The pressures for higher education to prepare career-ready graduates seems to be more important than ever. Boards of trustees are becoming increasingly aware of the public perception that higher education is not preparing college graduates with skills needed for the modern workforce and are learning more about how graduates can be better prepared for life after college and how institutions can facilitate better preparation with skills that employers want.
The AGB Council of Board Chairs meeting in November 2021 focused on this issue with presentations from Lynn Pasquerella, the president of the Association of American Colleges and Universities, and Ralph Wolff, a former president and senior advisor for the Quality Assurance Commons.
According to AAC&U’s report How College Contributes to Workforce Success: Employer Views on What Matters Most, in 2020, the skills most valued by employers include (1) the ability to work in teams, (2) critical thinking, (3) an ability to analyze and interpret data, (4) application of knowledge in real-world settings, and (5) digital literacy. For comparison, employers deemed these skills the most valuable just two years earlier in 2018: (1) oral communication, (2) the ability to work in teams, (3) ethical judgment and decision-making, (4) the ability to work independently, and (5) critical thinking/analytical reasoning.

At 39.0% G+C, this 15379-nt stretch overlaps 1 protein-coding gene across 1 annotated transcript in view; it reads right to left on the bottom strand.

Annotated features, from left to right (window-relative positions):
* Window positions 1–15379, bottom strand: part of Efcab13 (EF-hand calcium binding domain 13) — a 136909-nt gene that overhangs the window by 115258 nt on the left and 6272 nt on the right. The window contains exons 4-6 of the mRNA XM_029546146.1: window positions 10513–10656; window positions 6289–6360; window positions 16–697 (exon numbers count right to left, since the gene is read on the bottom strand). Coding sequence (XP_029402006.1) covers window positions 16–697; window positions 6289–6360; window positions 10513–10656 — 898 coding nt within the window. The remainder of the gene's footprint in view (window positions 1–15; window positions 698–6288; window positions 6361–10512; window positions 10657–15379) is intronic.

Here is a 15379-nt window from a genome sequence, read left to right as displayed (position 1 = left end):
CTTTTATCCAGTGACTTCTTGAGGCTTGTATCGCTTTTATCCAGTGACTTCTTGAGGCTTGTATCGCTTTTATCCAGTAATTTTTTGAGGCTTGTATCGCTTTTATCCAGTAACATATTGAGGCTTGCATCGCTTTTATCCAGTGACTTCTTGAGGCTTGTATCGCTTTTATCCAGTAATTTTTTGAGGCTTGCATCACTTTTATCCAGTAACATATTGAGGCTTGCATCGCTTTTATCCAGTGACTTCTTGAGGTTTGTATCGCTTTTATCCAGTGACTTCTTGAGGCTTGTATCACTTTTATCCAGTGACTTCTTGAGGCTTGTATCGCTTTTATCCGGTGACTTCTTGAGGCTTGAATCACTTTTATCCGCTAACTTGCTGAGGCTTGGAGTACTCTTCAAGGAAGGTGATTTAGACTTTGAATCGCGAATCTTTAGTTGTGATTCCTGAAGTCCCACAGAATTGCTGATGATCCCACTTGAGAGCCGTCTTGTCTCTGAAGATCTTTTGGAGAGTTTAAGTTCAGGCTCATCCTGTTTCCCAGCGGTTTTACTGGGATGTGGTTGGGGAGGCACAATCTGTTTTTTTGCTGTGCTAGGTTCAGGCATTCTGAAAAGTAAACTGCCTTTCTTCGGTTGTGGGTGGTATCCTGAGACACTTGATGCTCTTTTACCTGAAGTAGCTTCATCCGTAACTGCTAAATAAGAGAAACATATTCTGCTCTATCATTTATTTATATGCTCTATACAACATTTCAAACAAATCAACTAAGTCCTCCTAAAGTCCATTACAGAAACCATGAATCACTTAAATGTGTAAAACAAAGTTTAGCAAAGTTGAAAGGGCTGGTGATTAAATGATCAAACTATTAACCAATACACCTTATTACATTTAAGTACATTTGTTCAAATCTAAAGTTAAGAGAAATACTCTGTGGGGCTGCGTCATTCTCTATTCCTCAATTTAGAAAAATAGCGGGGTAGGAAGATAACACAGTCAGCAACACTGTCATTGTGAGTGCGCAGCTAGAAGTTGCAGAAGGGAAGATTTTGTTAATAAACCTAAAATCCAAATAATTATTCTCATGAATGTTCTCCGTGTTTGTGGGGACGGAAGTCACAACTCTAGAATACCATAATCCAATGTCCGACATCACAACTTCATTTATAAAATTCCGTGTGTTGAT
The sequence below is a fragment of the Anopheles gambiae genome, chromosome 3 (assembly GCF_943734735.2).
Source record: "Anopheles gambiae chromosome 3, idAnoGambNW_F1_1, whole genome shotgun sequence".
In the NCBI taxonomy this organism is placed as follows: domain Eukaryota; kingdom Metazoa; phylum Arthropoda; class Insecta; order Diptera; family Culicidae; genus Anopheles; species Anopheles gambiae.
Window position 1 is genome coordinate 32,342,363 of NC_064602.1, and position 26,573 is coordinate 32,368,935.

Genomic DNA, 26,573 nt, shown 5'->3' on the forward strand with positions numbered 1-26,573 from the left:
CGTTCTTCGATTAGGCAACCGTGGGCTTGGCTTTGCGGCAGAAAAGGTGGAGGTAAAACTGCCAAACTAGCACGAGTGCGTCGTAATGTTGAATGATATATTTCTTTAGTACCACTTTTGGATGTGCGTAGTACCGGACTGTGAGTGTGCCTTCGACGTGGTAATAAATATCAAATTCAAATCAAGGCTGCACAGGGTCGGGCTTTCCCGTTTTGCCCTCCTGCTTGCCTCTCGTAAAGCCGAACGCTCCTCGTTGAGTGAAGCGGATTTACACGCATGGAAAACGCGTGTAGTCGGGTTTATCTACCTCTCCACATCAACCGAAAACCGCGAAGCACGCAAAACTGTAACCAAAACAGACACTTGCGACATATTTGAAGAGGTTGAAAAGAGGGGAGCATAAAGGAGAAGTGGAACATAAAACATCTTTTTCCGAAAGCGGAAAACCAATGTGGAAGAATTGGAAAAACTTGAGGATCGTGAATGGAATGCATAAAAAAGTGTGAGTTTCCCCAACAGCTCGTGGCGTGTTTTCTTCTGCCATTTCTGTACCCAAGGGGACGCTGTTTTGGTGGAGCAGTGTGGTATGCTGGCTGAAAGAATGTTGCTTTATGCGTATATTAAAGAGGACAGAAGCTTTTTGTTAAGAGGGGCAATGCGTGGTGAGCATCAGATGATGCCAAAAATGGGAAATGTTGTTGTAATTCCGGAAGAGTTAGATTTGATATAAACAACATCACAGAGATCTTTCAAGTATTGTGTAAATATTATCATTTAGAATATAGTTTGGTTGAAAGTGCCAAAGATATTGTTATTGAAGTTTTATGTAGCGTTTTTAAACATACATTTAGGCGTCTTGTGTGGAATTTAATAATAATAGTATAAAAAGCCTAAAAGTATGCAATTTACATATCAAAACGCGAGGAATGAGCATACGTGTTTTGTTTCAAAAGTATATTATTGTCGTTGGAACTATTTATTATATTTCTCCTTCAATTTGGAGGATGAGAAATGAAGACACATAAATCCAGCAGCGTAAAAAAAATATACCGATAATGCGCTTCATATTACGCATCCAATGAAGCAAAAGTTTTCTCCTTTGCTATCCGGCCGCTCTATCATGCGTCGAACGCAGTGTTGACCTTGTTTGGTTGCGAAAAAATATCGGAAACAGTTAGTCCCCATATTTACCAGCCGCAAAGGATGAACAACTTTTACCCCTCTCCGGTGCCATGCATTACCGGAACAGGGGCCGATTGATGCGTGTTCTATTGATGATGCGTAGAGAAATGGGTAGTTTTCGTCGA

The AAC&U report presented findings from an online survey that was conducted in October 2020. The respondents included 486 equal numbers of executives and hiring managers making hiring and promotion decisions in U.S. companies of various types and sizes across a wide range of industries.
The report found that employers value certain mind-sets and personal capacities in college graduates they consider hiring:
- Drive/work ethic (65 percent)
- Ability to take initiative (63 percent)
- Self-confidence (62 percent)
- Persistence (58 percent)
- Self-awareness (55 percent)
- Resilience (54 percent)
- Leadership (54 percent)
- Connection with workplace (52 percent)
- Empathy (50 percent)
- Curiosity for lifelong learning (50 percent)